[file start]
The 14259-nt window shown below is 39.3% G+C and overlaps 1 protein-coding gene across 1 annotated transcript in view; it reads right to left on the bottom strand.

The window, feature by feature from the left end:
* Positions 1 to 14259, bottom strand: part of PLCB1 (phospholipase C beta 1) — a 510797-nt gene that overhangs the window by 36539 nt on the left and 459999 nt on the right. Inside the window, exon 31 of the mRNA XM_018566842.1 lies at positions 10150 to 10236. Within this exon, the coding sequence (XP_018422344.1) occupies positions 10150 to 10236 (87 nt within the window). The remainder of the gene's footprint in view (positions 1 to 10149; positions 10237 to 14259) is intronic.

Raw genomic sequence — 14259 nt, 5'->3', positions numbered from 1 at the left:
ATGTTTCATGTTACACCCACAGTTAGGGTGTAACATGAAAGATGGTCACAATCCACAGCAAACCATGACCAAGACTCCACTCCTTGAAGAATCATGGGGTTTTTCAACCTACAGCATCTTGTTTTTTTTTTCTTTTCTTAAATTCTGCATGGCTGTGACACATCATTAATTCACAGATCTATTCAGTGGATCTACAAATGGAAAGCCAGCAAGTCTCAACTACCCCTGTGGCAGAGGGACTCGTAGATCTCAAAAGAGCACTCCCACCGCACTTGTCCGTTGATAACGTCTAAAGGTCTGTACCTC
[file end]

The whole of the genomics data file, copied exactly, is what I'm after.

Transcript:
The 14259-nt window shown below is 39.3% G+C and overlaps 1 protein-coding gene across 1 annotated transcript in view; it reads right to left on the bottom strand.

The window, feature by feature from the left end:
* Positions 1 to 14259, bottom strand: part of PLCB1 (phospholipase C beta 1) — a 510797-nt gene that overhangs the window by 36539 nt on the left and 459999 nt on the right. Inside the window, exon 31 of the mRNA XM_018566842.1 lies at positions 10150 to 10236. Within this exon, the coding sequence (XP_018422344.1) occupies positions 10150 to 10236 (87 nt within the window). The remainder of the gene's footprint in view (positions 1 to 10149; positions 10237 to 14259) is intronic.

Raw genomic sequence — 14259 nt, 5'->3', positions numbered from 1 at the left:
ATGTTTCATGTTACACCCACAGTTAGGGTGTAACATGAAAGATGGTCACAATCCACAGCAAACCATGACCAAGACTCCACTCCTTGAAGAATCATGGGGTTTTTCAACCTACAGCATCTTGTTTTTTTTTTCTTTTCTTAAATTCTGCATGGCTGTGACACATCATTAATTCACAGATCTATTCAGTGGATCTACAAATGGAAAGCCAGCAAGTCTCAACTACCCCTGTGGCAGAGGGACTCGTAGATCTCAAAAGAGCACTCCCACCGCACTTGTCCGTTGATAACGTCTAAAGGTCTGTACCTC